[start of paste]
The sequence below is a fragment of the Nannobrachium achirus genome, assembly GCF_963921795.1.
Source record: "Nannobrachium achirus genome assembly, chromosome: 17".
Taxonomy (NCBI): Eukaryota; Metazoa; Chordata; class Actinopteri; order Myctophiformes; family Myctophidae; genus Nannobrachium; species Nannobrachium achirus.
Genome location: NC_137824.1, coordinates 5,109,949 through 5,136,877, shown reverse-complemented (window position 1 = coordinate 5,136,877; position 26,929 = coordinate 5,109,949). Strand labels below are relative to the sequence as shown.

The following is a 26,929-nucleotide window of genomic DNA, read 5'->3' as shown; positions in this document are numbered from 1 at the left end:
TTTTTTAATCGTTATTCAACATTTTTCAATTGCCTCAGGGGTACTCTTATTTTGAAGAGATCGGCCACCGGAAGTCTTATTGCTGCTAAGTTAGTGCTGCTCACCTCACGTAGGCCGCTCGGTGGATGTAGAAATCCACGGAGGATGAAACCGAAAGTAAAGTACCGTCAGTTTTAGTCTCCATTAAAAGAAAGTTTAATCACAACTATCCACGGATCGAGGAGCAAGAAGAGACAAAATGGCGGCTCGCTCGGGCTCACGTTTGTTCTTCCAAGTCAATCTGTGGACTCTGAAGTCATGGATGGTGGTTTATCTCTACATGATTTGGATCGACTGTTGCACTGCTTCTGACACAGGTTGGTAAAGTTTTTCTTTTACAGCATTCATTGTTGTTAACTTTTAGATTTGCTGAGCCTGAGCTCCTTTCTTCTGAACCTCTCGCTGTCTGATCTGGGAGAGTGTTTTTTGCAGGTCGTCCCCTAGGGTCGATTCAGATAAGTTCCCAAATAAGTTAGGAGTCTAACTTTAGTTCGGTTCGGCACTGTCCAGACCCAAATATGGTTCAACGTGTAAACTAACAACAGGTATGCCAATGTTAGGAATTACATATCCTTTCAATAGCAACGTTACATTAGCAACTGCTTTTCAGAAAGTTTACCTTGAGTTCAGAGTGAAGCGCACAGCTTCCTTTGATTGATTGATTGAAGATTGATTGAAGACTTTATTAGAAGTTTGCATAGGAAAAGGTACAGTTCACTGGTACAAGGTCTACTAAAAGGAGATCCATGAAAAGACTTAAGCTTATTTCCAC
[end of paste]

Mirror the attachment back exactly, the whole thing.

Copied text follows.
The sequence below is a fragment of the Nannobrachium achirus genome, assembly GCF_963921795.1.
Source record: "Nannobrachium achirus genome assembly, chromosome: 17".
Taxonomy (NCBI): Eukaryota; Metazoa; Chordata; class Actinopteri; order Myctophiformes; family Myctophidae; genus Nannobrachium; species Nannobrachium achirus.
Genome location: NC_137824.1, coordinates 5,109,949 through 5,136,877, shown reverse-complemented (window position 1 = coordinate 5,136,877; position 26,929 = coordinate 5,109,949). Strand labels below are relative to the sequence as shown.

The following is a 26,929-nucleotide window of genomic DNA, read 5'->3' as shown; positions in this document are numbered from 1 at the left end:
TTTTTTAATCGTTATTCAACATTTTTCAATTGCCTCAGGGGTACTCTTATTTTGAAGAGATCGGCCACCGGAAGTCTTATTGCTGCTAAGTTAGTGCTGCTCACCTCACGTAGGCCGCTCGGTGGATGTAGAAATCCACGGAGGATGAAACCGAAAGTAAAGTACCGTCAGTTTTAGTCTCCATTAAAAGAAAGTTTAATCACAACTATCCACGGATCGAGGAGCAAGAAGAGACAAAATGGCGGCTCGCTCGGGCTCACGTTTGTTCTTCCAAGTCAATCTGTGGACTCTGAAGTCATGGATGGTGGTTTATCTCTACATGATTTGGATCGACTGTTGCACTGCTTCTGACACAGGTTGGTAAAGTTTTTCTTTTACAGCATTCATTGTTGTTAACTTTTAGATTTGCTGAGCCTGAGCTCCTTTCTTCTGAACCTCTCGCTGTCTGATCTGGGAGAGTGTTTTTTGCAGGTCGTCCCCTAGGGTCGATTCAGATAAGTTCCCAAATAAGTTAGGAGTCTAACTTTAGTTCGGTTCGGCACTGTCCAGACCCAAATATGGTTCAACGTGTAAACTAACAACAGGTATGCCAATGTTAGGAATTACATATCCTTTCAATAGCAACGTTACATTAGCAACTGCTTTTCAGAAAGTTTACCTTGAGTTCAGAGTGAAGCGCACAGCTTCCTTTGATTGATTGATTGAAGATTGATTGAAGACTTTATTAGAAGTTTGCATAGGAAAAGGTACAGTTCACTGGTACAAGGTCTACTAAAAGGAGATCCATGAAAAGACTTAAGCTTATTTCCAC